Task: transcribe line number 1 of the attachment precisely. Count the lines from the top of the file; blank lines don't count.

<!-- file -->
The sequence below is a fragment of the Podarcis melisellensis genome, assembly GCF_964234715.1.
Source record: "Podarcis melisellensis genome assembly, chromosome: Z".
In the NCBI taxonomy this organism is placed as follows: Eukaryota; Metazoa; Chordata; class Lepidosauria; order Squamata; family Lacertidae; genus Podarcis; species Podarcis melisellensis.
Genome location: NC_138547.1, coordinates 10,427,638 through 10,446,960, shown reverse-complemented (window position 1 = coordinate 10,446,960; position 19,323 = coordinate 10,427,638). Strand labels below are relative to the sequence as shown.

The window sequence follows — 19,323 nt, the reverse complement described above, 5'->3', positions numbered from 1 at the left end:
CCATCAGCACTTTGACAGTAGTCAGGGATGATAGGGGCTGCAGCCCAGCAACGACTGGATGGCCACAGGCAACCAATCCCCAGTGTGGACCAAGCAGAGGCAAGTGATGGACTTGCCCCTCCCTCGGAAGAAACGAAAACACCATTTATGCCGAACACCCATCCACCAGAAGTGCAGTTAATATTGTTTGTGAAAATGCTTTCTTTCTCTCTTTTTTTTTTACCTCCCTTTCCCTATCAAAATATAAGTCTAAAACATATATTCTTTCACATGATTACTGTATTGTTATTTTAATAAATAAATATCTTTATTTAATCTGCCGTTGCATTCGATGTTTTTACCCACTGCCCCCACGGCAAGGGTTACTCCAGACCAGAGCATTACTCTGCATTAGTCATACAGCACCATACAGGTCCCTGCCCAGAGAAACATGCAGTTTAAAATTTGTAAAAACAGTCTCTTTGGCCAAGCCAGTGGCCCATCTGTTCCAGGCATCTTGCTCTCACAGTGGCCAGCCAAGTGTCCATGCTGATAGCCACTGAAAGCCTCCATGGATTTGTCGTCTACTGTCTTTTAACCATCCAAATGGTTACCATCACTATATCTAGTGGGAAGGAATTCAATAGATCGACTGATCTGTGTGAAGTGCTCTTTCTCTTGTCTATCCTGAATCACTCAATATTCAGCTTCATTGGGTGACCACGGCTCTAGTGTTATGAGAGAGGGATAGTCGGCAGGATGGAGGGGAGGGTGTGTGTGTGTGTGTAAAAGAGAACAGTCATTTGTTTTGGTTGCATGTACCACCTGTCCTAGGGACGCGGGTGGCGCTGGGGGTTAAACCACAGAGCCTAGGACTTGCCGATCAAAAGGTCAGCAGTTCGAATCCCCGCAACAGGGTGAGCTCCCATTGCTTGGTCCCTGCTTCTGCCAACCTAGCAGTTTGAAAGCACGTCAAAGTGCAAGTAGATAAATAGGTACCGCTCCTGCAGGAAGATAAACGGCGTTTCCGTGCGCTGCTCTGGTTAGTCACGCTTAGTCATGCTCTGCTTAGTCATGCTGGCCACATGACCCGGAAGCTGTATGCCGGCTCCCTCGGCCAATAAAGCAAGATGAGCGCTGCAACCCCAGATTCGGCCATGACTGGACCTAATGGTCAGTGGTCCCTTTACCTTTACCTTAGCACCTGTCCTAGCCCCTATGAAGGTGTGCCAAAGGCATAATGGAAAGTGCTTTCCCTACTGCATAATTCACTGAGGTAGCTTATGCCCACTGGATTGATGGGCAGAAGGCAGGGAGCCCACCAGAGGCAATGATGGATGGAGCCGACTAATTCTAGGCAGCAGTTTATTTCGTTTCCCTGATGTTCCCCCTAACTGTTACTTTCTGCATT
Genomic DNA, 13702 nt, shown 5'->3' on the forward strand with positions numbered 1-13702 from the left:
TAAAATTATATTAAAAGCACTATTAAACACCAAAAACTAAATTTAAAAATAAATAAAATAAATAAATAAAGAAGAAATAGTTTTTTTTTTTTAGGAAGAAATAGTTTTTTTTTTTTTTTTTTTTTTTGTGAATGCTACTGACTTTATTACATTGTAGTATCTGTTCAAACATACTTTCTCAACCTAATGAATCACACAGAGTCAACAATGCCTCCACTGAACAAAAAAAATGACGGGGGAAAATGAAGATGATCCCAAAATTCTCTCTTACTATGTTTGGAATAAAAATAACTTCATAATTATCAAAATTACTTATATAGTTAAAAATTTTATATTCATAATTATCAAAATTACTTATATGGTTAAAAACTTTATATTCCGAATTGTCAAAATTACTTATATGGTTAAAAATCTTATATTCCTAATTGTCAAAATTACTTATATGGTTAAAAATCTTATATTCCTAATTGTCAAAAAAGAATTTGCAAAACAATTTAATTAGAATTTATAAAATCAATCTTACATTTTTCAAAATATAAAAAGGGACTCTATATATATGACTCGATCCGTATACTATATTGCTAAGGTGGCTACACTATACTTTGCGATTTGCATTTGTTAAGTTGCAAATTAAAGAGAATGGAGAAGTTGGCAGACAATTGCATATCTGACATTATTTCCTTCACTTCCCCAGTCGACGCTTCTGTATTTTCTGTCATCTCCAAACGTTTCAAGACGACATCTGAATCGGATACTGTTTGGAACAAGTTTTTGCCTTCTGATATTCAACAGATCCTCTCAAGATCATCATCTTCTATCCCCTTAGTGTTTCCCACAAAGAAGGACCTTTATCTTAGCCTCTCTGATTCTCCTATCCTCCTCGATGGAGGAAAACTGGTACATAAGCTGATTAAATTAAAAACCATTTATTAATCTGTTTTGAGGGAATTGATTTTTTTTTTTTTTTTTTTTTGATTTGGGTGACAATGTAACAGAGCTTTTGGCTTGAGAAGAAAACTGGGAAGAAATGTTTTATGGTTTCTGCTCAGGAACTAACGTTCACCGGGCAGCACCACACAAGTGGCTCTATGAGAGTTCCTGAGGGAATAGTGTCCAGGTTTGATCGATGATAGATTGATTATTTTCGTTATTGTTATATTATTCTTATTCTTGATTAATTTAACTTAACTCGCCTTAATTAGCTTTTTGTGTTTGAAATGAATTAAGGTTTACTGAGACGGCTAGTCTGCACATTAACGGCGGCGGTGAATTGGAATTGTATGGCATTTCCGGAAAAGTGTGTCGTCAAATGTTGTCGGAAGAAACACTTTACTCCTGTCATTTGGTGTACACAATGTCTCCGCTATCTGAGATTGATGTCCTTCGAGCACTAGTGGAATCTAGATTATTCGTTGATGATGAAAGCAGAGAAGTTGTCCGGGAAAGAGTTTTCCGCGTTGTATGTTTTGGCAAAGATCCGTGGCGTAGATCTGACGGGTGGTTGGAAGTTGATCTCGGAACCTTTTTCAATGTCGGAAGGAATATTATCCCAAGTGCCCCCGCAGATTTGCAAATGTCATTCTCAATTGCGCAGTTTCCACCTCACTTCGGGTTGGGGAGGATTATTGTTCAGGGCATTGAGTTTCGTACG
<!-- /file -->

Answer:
The sequence below is a fragment of the Podarcis melisellensis genome, assembly GCF_964234715.1.